$$ \begin{aligned} l\bigl(T, c T'\bigr) &= \frac{1}{c^{2}} \biggl( \frac{T_{\infty}^{+} + T_{\infty}^{}}{2}  T \biggr) + \biggl(h(T)  \frac{h(T_{\infty}^{+}) + h(T_{\infty}^{})}{2} \biggr) \\ &\quad {}+ \frac{l(T_{\infty}^{+}, 0) + l(T_{\infty}^{}, 0)}{2}. \end{aligned} $$
(16)
Clearly, (16) is a firstorder ordinary differential equation that is nonlinear in its highestorder derivative term. Therefore, in order to be able to proceed with the solution, it is more convenient to look at the case when the nonlinearity is linear in the highestorder derivative term (see also (11)). This means we should have started with the constitutive relation given by
$$ \epsilon = h(T)  \gamma (T) T_{t}. $$
(17)
Here, the stress dependence is nonlinear, whereas the stressrate dependence is linear. Once again, using the fact that in the onedimensional setting, \(\epsilon = u_{x}\) together with the equation of motion \(u_{tt} = T_{x}\), we obtain the partial differential equation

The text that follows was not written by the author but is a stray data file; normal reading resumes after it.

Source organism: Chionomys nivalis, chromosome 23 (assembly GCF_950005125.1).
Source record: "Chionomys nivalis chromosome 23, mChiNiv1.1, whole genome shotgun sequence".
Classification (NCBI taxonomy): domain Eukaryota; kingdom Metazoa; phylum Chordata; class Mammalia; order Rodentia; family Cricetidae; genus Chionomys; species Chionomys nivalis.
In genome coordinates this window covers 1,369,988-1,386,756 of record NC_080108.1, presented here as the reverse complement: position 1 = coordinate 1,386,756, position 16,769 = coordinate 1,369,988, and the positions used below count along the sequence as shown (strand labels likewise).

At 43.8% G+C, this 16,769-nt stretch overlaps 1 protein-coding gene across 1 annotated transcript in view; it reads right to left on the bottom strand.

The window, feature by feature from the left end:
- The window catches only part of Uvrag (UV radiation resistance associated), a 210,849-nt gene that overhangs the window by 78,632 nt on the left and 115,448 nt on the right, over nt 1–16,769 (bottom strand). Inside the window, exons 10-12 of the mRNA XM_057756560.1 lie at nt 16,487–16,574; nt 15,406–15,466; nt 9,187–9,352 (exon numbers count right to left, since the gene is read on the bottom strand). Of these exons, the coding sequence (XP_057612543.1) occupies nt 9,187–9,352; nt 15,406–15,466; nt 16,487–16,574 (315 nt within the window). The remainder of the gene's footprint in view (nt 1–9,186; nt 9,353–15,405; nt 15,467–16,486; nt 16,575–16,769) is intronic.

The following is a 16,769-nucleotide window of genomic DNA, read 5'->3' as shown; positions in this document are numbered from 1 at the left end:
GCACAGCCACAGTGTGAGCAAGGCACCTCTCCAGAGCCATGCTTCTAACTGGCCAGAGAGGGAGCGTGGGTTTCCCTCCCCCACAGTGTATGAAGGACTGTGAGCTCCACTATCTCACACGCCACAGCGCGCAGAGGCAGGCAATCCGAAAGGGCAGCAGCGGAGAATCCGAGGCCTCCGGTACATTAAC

$$ h(T)_{tt}  \bigl(\gamma (T) T_{t} \bigr)_{tt} = T_{xx}. $$
(18)
Looking at the second term on the lefthand side, we can define a function \(\psi (T)\) such that \(\psi (T)_{t}= \gamma (T) T_{t}\) so that we can rewrite (18) as
$$ h(T)_{tt}  \psi (T)_{ttt} = T_{xx}. $$
(19)
Defining ψ in this manner requires \(\psi _{T}(T) = \gamma (T)\), which we will use later. Looking at the travellingwave solutions of the form \(T = T(\xi )\) with \(\xi = x  ct\) again, we obtain
$$ c^{2} h''(T) +c^{3} \psi '''(T) = T''. $$
(20)
Integrating (20) once and using (15) as before to find the corresponding integration constant, say \(A_{1}\), we find that \(A_{1} = 0\) so that
$$ c^{2} h'(T) + c^{3}\psi ''(T) = T' $$
holds. Integrating one more time we obtain
$$ c^{2} h(T) + c^{3} \psi '(T) = T + A_{2}, $$
(21)
where \(A_{2}\) is the integration constant of this step. Now, using (15) again, we obtain that \(c^{2} h(T_{\infty}^{\pm}) = T_{\infty}^{\pm} + A_{2}\) and adding these equalities we find
$$ A_{2} = \frac{1}{2} \bigl(c^{2} \bigl(h \bigl(T_{\infty}^{+}\bigr) + h\bigl(T_{\infty}^{} \bigr) \bigr)\bigl(T_{ \infty}^{+} + T_{\infty}^{} \bigr) \bigr), $$